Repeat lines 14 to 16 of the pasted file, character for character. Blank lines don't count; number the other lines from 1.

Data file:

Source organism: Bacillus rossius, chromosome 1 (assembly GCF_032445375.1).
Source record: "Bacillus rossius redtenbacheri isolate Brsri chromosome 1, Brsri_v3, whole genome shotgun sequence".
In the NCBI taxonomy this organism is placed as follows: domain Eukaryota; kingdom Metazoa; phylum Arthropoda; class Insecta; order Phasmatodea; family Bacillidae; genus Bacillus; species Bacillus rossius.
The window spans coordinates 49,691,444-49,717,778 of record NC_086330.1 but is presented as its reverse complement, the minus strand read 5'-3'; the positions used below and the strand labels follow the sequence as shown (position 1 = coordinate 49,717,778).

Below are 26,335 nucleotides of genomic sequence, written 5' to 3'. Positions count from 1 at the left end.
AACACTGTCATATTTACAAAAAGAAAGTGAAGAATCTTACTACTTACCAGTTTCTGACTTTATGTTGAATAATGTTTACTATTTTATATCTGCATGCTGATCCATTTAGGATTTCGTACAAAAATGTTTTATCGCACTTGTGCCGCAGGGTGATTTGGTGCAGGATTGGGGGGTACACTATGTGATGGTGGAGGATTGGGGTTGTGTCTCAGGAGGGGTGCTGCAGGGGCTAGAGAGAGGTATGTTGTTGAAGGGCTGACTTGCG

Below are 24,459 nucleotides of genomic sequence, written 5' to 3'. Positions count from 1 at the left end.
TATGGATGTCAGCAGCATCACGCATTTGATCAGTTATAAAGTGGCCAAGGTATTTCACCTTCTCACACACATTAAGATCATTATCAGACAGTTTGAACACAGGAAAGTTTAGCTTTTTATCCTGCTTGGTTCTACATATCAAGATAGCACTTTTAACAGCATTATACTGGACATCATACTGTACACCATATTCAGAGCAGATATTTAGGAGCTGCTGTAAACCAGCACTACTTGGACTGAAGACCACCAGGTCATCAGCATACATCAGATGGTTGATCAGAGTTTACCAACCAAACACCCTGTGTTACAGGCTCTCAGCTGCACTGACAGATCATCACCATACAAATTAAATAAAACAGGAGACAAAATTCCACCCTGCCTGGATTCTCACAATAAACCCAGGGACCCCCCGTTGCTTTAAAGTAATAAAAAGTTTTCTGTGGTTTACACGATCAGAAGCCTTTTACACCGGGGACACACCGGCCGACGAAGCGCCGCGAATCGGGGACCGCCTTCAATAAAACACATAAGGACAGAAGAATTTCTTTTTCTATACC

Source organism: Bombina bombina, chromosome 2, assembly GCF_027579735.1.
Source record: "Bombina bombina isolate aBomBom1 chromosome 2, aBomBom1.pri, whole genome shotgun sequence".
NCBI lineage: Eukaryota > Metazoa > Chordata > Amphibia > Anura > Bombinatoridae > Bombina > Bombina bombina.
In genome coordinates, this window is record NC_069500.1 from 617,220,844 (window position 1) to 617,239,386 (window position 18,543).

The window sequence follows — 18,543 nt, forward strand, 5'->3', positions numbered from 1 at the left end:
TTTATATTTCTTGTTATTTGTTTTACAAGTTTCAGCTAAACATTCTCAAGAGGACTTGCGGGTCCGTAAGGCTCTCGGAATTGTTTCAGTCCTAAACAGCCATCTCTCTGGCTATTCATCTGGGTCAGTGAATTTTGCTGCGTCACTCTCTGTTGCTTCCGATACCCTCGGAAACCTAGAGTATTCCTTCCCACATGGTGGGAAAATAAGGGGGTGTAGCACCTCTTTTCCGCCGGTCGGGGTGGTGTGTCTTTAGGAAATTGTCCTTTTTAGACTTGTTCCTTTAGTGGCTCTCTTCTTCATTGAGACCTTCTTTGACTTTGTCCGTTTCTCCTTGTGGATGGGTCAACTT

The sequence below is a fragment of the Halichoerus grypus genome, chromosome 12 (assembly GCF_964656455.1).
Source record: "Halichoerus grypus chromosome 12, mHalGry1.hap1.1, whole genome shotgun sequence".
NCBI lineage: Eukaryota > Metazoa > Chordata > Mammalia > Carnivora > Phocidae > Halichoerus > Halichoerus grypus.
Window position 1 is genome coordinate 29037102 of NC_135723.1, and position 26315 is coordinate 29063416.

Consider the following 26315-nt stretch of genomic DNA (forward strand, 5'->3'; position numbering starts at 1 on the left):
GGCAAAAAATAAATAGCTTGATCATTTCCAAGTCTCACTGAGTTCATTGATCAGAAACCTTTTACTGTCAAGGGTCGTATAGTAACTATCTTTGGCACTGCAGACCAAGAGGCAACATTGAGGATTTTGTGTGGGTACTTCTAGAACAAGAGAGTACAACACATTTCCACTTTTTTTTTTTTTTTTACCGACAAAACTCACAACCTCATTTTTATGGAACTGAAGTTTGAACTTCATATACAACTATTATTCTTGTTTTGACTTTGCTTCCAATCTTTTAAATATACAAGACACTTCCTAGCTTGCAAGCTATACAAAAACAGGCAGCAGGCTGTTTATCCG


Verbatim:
TTTATATTTCTTGTTATTTGTTTTACAAGTTTCAGCTAAACATTCTCAAGAGGACTTGCGGGTCCGTAAGGCTCTCGGAATTGTTTCAGTCCTAAACAGCCATCTCTCTGGCTATTCATCTGGGTCAGTGAATTTTGCTGCGTCACTCTCTGTTGCTTCCGATACCCTCGGAAACCTAGAGTATTCCTTCCCACATGGTGGGAAAATAAGGGGGTGTAGCACCTCTTTTCCGCCGGTCGGGGTGGTGTGTCTTTAGGAAATTGTCCTTTTTAGACTTGTTCCTTTAGTGGCTCTCTTCTTCATTGAGACCTTCTTTGACTTTGTCCGTTTCTCCTTGTGGATGGGTCAACTT

The sequence below is a fragment of the Halichoerus grypus genome, chromosome 12 (assembly GCF_964656455.1).
Source record: "Halichoerus grypus chromosome 12, mHalGry1.hap1.1, whole genome shotgun sequence".